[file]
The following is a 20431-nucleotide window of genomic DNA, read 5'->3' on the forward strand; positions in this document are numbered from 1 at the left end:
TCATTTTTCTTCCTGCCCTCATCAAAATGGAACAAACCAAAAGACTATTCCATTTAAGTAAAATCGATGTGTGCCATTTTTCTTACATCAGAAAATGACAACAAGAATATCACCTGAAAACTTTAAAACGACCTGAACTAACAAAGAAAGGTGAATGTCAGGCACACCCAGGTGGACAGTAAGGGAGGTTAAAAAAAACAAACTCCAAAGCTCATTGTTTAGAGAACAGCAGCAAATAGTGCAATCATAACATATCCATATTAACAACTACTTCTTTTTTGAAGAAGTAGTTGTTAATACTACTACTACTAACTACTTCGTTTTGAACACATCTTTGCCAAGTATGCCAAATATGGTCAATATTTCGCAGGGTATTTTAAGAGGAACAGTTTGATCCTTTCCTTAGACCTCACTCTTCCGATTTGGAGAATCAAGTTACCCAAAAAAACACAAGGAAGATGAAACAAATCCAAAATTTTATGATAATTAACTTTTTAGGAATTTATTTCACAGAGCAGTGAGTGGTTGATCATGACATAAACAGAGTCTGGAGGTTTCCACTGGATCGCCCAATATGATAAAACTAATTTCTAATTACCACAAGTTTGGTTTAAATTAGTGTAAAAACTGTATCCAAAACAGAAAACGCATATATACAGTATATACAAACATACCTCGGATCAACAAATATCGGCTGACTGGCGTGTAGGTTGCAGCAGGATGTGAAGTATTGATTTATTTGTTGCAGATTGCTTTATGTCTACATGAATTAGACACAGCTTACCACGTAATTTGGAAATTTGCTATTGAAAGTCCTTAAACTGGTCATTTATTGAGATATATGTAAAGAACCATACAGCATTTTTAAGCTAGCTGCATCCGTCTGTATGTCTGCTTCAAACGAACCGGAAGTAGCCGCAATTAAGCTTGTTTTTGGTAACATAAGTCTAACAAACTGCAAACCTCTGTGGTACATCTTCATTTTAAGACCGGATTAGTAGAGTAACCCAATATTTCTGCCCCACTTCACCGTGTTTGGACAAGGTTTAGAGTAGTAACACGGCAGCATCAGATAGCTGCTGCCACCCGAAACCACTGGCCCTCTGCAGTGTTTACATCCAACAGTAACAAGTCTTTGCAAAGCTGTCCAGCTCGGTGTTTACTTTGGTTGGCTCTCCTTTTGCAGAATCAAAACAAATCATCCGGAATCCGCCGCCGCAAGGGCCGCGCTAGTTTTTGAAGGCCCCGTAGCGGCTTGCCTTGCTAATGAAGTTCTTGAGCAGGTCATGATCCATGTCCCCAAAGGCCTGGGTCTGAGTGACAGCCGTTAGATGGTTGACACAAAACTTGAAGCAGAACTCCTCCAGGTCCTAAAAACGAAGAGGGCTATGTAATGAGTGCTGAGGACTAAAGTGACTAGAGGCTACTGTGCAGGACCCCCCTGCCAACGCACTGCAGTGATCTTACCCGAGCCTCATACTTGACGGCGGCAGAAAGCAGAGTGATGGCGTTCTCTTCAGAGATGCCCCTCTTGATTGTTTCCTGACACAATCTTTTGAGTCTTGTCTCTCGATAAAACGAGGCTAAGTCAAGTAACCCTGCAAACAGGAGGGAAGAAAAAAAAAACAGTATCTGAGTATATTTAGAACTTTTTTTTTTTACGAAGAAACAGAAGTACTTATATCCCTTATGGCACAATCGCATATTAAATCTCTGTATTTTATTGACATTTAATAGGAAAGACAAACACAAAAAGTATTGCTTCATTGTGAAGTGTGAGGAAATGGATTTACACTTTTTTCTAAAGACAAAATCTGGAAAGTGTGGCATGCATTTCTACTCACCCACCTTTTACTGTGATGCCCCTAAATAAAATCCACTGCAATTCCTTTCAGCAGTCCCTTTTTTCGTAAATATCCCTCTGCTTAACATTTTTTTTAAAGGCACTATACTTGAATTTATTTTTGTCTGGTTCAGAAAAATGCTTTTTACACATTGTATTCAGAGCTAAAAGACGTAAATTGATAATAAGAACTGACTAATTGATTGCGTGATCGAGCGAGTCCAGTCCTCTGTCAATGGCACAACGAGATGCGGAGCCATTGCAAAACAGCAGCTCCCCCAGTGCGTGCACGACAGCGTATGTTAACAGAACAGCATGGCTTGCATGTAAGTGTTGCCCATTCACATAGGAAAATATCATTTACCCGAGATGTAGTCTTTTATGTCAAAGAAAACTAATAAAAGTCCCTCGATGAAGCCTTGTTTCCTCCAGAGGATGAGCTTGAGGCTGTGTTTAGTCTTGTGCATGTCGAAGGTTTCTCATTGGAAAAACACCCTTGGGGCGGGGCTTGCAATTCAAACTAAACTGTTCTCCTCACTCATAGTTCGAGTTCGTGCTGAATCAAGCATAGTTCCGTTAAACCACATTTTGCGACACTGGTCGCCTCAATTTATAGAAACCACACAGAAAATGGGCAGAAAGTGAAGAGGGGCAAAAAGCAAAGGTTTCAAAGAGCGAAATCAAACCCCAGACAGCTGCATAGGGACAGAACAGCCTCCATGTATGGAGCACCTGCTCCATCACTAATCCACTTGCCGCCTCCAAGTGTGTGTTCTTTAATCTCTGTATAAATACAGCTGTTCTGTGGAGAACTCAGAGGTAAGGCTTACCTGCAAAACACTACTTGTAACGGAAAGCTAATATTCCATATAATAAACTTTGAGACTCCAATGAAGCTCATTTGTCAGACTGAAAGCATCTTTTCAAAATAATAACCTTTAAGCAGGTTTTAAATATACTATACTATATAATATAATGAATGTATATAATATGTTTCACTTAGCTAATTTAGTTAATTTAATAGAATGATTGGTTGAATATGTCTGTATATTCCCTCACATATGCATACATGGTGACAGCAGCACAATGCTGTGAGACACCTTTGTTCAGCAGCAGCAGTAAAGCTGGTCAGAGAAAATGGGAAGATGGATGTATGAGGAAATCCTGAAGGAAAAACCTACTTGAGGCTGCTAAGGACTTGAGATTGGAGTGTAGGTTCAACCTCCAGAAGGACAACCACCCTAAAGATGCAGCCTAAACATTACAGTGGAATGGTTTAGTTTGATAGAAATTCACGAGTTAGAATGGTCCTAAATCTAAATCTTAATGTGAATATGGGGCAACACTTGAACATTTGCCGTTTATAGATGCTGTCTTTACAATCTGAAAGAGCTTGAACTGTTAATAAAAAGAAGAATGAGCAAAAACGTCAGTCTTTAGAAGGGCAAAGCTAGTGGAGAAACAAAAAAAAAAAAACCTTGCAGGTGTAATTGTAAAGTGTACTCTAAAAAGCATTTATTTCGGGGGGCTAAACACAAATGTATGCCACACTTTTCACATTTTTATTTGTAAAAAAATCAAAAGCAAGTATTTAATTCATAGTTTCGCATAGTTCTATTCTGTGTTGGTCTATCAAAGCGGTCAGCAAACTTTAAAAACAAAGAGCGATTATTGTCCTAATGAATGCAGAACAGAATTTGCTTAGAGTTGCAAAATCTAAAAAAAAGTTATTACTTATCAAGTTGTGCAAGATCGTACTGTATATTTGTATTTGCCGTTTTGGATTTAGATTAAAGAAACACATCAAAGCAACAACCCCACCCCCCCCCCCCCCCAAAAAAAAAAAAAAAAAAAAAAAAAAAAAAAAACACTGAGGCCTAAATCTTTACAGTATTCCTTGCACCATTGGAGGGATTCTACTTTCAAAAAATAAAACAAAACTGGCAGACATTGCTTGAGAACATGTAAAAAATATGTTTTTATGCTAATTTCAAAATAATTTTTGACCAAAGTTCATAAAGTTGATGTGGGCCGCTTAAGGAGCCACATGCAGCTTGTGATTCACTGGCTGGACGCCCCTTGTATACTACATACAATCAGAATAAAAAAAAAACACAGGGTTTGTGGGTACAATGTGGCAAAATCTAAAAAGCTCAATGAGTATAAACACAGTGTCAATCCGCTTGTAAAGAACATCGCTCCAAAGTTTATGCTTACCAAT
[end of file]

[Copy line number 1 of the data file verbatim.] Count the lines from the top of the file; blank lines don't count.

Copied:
The following is a 20431-nucleotide window of genomic DNA, read 5'->3' on the forward strand; positions in this document are numbered from 1 at the left end: